An Honorable Way to Leave
NOTE: The origin of this idea started with a friend.
Recently a church experienced a number of people and families leaving. Many of those people had their feelings hurt because no one from the church called to find out why they left. From the church’s perspective, they left without telling anyone, so why call them? A lot of people were left with a bitter taste.
Problem: Many people that leave church drift away, and don’t feel love tugging them back. Other people have a beef with leadership, and almost slink away in shame. Still others fall into sin and disgrace, and simply find it easier to start over somewhere else.
Is it right to spend 5, 10, 20 or more good years together, then separate like the pagans do? It feels terribly dysfunctional.
Would it not bless Christ’s kingdom if our churches would devise an honorable way for people to leave? If someone is called to leave-even if it is because of a dispute-can’t we bless them? Can’t we send them? Can’t we celebrate our good days together? Think of Paul and John Mark splitting-at least they parted on good enough terms that later they could get back together again.
Two Points for Your Church’s Exit Strategy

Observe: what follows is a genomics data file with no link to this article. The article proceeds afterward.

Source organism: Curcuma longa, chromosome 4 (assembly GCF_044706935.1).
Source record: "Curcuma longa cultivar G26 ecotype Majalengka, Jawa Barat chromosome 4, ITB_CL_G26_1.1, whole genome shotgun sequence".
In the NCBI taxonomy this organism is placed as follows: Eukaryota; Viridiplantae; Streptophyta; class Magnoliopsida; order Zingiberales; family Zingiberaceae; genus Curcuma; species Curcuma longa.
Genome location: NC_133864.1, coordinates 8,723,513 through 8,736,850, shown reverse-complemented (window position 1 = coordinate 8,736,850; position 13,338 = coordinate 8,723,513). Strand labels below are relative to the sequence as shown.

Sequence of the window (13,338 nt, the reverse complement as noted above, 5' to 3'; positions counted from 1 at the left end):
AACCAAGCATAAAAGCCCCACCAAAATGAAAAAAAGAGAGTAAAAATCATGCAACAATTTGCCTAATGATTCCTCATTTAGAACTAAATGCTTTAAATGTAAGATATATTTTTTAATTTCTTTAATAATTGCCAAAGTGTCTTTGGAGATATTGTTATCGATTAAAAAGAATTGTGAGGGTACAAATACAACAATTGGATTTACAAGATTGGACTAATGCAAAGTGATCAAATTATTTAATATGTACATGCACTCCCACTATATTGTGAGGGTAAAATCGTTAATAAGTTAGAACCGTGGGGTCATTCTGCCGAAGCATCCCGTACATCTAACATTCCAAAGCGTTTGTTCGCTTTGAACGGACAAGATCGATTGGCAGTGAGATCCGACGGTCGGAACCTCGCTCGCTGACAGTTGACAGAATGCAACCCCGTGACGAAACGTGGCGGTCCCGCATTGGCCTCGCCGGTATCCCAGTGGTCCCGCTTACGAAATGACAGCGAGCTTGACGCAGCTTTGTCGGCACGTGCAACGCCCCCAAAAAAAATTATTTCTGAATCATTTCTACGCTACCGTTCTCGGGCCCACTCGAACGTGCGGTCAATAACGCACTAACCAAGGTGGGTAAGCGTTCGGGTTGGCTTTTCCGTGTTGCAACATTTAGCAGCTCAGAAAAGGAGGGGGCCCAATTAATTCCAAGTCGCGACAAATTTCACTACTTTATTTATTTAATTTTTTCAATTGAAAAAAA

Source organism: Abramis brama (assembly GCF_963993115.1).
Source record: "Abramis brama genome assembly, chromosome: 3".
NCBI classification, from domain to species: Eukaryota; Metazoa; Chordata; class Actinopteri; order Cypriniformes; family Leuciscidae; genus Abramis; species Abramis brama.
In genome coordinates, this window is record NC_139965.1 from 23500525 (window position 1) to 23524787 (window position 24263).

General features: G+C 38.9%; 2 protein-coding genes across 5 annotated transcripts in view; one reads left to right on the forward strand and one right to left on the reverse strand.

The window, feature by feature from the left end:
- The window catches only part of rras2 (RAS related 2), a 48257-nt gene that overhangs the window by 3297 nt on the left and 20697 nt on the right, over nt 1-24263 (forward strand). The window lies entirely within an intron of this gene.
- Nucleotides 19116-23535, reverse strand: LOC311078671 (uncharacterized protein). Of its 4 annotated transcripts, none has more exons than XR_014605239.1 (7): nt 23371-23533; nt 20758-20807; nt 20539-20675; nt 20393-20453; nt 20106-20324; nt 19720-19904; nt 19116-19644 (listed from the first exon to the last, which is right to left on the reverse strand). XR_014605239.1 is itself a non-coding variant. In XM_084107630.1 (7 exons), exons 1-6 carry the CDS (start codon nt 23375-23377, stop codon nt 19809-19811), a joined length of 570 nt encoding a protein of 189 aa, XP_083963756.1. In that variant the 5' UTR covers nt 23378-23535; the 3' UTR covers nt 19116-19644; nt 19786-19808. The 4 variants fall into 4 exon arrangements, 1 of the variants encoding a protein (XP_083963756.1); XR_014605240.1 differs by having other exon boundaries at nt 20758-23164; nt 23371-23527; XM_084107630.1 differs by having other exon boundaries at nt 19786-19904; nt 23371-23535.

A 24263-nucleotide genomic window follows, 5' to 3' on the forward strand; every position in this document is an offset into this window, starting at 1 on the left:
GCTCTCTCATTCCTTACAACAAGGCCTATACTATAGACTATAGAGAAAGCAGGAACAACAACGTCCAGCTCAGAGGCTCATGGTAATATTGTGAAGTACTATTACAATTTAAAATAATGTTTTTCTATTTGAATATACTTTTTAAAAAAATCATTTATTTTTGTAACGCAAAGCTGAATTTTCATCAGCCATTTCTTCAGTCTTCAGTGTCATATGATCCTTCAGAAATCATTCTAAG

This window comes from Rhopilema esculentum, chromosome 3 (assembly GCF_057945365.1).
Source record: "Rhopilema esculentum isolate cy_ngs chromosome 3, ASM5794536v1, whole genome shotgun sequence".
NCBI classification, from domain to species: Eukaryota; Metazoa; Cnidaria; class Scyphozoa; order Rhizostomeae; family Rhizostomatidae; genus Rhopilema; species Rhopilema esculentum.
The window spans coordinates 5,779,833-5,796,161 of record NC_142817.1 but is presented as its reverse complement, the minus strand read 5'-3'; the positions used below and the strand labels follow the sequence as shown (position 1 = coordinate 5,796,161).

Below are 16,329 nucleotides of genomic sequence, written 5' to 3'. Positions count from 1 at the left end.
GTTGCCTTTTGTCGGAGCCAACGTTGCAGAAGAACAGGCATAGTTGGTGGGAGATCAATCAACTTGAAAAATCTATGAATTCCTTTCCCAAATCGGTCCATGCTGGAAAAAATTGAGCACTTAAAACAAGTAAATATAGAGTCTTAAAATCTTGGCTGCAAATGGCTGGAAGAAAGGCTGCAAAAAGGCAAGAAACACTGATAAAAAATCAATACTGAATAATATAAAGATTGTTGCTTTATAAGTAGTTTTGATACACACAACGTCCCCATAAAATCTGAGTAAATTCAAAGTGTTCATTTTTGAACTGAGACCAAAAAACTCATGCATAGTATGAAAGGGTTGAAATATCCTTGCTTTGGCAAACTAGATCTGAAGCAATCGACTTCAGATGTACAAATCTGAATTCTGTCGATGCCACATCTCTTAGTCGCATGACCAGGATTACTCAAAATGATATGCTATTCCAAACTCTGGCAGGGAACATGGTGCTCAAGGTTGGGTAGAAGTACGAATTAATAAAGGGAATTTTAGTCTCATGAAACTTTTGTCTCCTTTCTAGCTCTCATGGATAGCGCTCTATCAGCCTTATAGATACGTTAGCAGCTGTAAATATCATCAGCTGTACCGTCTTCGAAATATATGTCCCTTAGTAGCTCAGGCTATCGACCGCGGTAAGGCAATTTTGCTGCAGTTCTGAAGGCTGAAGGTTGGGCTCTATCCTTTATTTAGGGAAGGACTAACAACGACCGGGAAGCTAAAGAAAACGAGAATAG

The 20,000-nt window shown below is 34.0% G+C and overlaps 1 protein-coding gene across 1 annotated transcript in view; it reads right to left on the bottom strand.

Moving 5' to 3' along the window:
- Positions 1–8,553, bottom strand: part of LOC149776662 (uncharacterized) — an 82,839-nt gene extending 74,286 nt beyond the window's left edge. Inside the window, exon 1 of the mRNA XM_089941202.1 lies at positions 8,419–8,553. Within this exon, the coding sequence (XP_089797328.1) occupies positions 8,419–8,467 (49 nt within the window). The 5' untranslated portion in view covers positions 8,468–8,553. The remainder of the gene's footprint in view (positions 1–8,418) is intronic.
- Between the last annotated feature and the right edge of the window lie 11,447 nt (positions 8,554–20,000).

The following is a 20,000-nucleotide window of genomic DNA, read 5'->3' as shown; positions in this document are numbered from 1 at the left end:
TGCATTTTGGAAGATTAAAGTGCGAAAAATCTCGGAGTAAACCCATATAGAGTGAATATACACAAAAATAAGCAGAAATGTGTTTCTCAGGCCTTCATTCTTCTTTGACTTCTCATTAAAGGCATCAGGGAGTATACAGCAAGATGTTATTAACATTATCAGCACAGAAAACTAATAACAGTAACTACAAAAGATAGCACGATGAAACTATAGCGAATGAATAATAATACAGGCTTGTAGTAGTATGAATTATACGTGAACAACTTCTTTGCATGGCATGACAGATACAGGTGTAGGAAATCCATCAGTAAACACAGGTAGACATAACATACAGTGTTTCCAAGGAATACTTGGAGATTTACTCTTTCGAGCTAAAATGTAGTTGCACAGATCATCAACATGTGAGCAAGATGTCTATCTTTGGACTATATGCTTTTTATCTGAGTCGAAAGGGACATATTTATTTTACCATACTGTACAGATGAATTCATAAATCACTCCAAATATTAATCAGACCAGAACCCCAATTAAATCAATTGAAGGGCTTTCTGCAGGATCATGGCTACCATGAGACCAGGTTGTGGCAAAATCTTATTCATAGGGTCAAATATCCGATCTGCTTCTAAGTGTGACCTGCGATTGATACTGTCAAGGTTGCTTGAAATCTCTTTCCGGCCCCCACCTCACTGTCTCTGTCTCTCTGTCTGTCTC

Here’s a two-point plan…
- Assign a “pastor of separation” who has the guts to love those who are leaving without taking it personally. We have pastors of assimilation; why not assign a pastor to separation?
- Publish the exit strategy in writing and through a sermon. Tell people that instead of just one day disappearing from the radar, “Come, tell us you’re leaving, where you’re being called to, and let us bless you and send you!” Of course, you may also have to challenge some of those who leave.
Let’s grace rather than guilt those who leave us. Letting people get away from us without knowing why they left or where they’ve gone is not only terribly dysfunctional, but completely lacking in neighbor-love. In a word from a bygone era, it is sin.
To God be the glory for the great things He has done and continues to do!